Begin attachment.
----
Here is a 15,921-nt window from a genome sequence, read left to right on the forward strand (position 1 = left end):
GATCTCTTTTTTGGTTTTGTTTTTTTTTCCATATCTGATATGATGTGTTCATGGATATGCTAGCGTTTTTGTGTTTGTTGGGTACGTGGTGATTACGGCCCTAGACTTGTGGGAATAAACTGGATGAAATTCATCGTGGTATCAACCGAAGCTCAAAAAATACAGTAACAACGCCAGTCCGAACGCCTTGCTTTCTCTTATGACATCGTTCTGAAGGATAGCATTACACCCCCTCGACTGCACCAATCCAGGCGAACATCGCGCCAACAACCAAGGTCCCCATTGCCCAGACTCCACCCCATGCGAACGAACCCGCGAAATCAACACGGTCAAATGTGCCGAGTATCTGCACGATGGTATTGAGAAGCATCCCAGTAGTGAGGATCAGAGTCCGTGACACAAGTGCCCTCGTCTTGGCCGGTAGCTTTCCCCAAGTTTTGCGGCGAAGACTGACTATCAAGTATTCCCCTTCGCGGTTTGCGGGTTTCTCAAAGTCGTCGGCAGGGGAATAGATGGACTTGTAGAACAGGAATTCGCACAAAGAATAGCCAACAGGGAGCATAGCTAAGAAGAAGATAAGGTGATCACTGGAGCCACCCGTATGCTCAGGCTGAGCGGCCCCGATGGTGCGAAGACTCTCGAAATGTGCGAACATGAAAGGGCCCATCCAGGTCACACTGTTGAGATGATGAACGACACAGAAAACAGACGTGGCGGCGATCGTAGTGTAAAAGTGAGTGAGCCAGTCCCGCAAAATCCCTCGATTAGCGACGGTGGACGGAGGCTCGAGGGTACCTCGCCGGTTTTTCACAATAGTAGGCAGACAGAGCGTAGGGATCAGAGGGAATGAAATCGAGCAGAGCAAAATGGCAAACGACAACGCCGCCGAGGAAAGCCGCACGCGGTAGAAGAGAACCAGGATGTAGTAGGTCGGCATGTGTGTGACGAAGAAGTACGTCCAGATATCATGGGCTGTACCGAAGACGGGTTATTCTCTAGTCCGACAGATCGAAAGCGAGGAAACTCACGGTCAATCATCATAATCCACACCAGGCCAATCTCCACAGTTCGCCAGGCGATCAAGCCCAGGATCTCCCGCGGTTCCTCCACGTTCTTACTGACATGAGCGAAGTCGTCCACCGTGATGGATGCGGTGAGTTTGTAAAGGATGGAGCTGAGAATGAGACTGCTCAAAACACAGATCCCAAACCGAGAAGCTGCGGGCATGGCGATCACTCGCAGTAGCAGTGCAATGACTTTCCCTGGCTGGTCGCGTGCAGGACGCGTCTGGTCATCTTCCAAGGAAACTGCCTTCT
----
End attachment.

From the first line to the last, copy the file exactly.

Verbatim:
Here is a 15,921-nt window from a genome sequence, read left to right on the forward strand (position 1 = left end):
GATCTCTTTTTTGGTTTTGTTTTTTTTTCCATATCTGATATGATGTGTTCATGGATATGCTAGCGTTTTTGTGTTTGTTGGGTACGTGGTGATTACGGCCCTAGACTTGTGGGAATAAACTGGATGAAATTCATCGTGGTATCAACCGAAGCTCAAAAAATACAGTAACAACGCCAGTCCGAACGCCTTGCTTTCTCTTATGACATCGTTCTGAAGGATAGCATTACACCCCCTCGACTGCACCAATCCAGGCGAACATCGCGCCAACAACCAAGGTCCCCATTGCCCAGACTCCACCCCATGCGAACGAACCCGCGAAATCAACACGGTCAAATGTGCCGAGTATCTGCACGATGGTATTGAGAAGCATCCCAGTAGTGAGGATCAGAGTCCGTGACACAAGTGCCCTCGTCTTGGCCGGTAGCTTTCCCCAAGTTTTGCGGCGAAGACTGACTATCAAGTATTCCCCTTCGCGGTTTGCGGGTTTCTCAAAGTCGTCGGCAGGGGAATAGATGGACTTGTAGAACAGGAATTCGCACAAAGAATAGCCAACAGGGAGCATAGCTAAGAAGAAGATAAGGTGATCACTGGAGCCACCCGTATGCTCAGGCTGAGCGGCCCCGATGGTGCGAAGACTCTCGAAATGTGCGAACATGAAAGGGCCCATCCAGGTCACACTGTTGAGATGATGAACGACACAGAAAACAGACGTGGCGGCGATCGTAGTGTAAAAGTGAGTGAGCCAGTCCCGCAAAATCCCTCGATTAGCGACGGTGGACGGAGGCTCGAGGGTACCTCGCCGGTTTTTCACAATAGTAGGCAGACAGAGCGTAGGGATCAGAGGGAATGAAATCGAGCAGAGCAAAATGGCAAACGACAACGCCGCCGAGGAAAGCCGCACGCGGTAGAAGAGAACCAGGATGTAGTAGGTCGGCATGTGTGTGACGAAGAAGTACGTCCAGATATCATGGGCTGTACCGAAGACGGGTTATTCTCTAGTCCGACAGATCGAAAGCGAGGAAACTCACGGTCAATCATCATAATCCACACCAGGCCAATCTCCACAGTTCGCCAGGCGATCAAGCCCAGGATCTCCCGCGGTTCCTCCACGTTCTTACTGACATGAGCGAAGTCGTCCACCGTGATGGATGCGGTGAGTTTGTAAAGGATGGAGCTGAGAATGAGACTGCTCAAAACACAGATCCCAAACCGAGAAGCTGCGGGCATGGCGATCACTCGCAGTAGCAGTGCAATGACTTTCCCTGGCTGGTCGCGTGCAGGACGCGTCTGGTCATCTTCCAAGGAAACTGCCTTCT